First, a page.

Alternating & Direct Current: What’s the Difference?

Nearly all electricity you encounter consists of one of two types of currents. Alternating Current (AC) and Direct Current (DC) have their distinct advantages, and disadvantages. AC and DC have a fascinating and storied history. Both AC and DC had their proponents and were embroiled in a struggle for supremacy and widespread public use.

What is Alternating Current?

AC stands for Alternating Current, alternating current, unlike direct current, can flow in both directions. Alternating current also allows for voltage to be increased or decreased with the use of transformers. This makes AC the ideal electricity form to be efficiently transmitted through power lines at a high voltage. AC is further beneficial for this purpose as it reduces the amount of energy lost to heat and increased resistance.

Because transformers can only be used in AC power systems, all homes in Australia run on Alternative Current. The AC in most homes and offices have an oscillating voltage in the form of a sine wave. This means that transformers can be used to supply the correct voltage to every electrical appliance or outlet within the home.

What is Direct Current?

DC Current or Direct Current supplies a continuous steady electrical current, always flowing in the same direction. DC always flows across wires from positive to the negative terminal and continually in the same direction. The most commonly used example of DC is any current that flows from a battery. Hence batteries having positive and negative charge symbols denoting the direction of electrical flow.

The war of the currents:

The competition between these two transmission systems dates back to the late 1880’s when the struggle between two major opposing energy firms for widespread adoption of their own patented energy systems. This struggle for market dominance leads to propaganda, and misinformation campaigns.

Thomas Edison owned a considerable number of patents for his inventions but all of his patents were for DC systems. Edison sought to demonstrate the danger of AC. Edison expressed the view that AC systems supplied too high voltage electricity and it was too dangerous for widespread commercial use.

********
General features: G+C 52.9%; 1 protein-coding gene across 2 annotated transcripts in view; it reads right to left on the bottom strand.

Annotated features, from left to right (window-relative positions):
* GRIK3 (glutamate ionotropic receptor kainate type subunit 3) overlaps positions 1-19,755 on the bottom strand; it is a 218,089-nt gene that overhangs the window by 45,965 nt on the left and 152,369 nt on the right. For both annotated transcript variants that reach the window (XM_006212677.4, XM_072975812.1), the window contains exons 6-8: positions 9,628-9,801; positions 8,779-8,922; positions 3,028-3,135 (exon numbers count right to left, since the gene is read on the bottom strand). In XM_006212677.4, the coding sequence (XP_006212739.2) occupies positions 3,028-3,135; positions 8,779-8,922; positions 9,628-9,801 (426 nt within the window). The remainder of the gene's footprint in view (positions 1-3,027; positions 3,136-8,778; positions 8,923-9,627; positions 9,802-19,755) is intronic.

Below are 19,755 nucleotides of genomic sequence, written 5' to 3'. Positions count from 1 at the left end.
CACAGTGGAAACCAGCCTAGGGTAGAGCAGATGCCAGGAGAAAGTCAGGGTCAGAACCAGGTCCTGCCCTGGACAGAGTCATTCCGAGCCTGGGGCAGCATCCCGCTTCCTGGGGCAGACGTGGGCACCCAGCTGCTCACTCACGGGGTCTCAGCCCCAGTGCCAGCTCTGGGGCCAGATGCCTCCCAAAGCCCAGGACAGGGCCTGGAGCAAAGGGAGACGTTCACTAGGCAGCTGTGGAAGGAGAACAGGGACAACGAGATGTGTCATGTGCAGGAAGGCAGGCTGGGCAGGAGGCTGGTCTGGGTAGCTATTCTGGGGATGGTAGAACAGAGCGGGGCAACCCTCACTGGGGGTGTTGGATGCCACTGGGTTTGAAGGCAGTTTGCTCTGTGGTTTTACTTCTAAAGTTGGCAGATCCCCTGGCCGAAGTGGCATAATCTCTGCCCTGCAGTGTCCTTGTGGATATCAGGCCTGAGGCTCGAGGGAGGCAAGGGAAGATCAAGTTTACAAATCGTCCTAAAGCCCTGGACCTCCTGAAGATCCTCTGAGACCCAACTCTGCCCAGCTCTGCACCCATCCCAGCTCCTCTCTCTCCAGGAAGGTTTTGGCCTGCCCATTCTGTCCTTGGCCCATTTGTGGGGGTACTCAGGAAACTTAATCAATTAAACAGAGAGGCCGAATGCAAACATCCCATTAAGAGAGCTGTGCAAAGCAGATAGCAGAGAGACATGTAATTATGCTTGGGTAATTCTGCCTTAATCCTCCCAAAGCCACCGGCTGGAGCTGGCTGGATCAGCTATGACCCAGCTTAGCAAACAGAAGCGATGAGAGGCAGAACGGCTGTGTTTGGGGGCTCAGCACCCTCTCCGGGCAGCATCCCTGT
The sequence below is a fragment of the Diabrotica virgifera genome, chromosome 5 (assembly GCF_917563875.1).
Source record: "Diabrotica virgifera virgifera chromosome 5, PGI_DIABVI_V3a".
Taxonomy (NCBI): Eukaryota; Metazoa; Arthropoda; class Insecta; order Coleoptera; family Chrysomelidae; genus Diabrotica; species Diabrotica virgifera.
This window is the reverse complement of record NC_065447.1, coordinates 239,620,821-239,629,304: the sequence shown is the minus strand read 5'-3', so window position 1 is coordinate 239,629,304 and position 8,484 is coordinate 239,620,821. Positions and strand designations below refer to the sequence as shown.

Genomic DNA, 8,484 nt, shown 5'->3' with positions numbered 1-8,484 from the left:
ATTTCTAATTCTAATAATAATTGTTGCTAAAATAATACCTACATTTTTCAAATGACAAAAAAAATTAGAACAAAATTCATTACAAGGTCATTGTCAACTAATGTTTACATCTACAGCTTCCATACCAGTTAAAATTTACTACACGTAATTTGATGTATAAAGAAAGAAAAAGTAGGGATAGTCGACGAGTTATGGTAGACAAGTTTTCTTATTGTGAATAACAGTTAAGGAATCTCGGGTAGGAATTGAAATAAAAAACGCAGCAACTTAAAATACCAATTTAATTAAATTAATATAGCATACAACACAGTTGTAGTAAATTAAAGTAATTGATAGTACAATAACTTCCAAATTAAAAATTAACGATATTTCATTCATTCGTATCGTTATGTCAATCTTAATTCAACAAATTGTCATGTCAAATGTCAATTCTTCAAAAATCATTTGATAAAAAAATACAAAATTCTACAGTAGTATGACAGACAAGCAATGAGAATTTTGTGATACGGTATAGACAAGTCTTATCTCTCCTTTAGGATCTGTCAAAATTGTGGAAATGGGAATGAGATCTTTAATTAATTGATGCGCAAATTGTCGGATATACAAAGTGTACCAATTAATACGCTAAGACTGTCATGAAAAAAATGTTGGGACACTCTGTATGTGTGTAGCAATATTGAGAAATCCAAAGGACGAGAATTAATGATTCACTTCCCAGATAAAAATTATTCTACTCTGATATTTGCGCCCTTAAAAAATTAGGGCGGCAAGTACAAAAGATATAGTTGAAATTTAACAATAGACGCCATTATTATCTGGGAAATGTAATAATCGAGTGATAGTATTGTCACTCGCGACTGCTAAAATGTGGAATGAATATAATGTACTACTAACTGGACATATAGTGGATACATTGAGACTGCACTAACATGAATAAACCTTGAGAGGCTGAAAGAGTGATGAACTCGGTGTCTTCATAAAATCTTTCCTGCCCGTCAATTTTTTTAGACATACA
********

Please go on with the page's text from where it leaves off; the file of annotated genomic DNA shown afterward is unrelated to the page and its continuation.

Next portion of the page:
In order to try to deter the spread of AC systems in DC covered territories, he engaged in a number of disturbing public displays demonstrating the dangers of AC. In one of these displays, Edison electrocuted an Elephant in Coney Island Amusement Park to show how dangerous AC could be. Eventually, AC systems prevailed because of the lower cost and higher efficiency in the transfer of energy over vast distances.

The Modern Day Both AC and DC are utilized for different purposes

In the modern day, different appliances utilize different forms of current, and some devices use both current types simultaneously. However, all the electricity coming into the home arrives as Alternating Current. Alternating Current is more easily adjusted to lower voltages. Alternating current allows all outlets and appliances to get the right type of current and the correct voltage for their demand.

In much modern technology, a combination of AC and DC is employed. For example, laptops typically run utilising DC but have to transfer the mains AC to DC to charge their battery. The AC is converted from the plug into DC via the little box in the middle of the cable, so it can be utilised safely within the circuit boards inside the laptop as well as to charge the laptop’s battery. This is why with use the power adapter leading to your laptop generates heat.

Contemporary electricians have to have in-depth knowledge of AC and DC currents and setting-up rectifiers to transfer AC to DC. They also have to have sufficient expertise to ensure all outlets in a building will receive the correct voltage, and the electrical system will run smoothly and safely. This makes Electrician an incredibly learned and skilled profession, especially to the level required to rewire a house.

Traditional incandescent lighting runs directly from AC from the mains. LED lights typically rectify the AC power converting it to DC to operate. The power supply has to be set up properly so that the rectifiers operate as they should otherwise your home could be at risk of light failure or even fires. This is why if you’re considering installing LED lights in your home you should always use a fully trained master electrician.

Another reason you should always use an expert electrician is to ensure the quality of the DC power supply an LED light receives. Poor quality DC may cause LED lights to flicker. Excessive exposure to flickering LED lights may contribute to headaches, mental strain or even epileptic episodes in sensitive individuals.

With over 20 years of experience, Northern Lights Lighting & Electrical, we have all the expertise and knowledge to provide superior quality and competitively priced electrical solutions for your home or business. From complete house or Business wiring to LED light installations. Call us on 0800 177 275 or enquire online today for your free, zero obligation quote.

Need Electrical Services in Auckland? Contact a Local Master Electrician Now!

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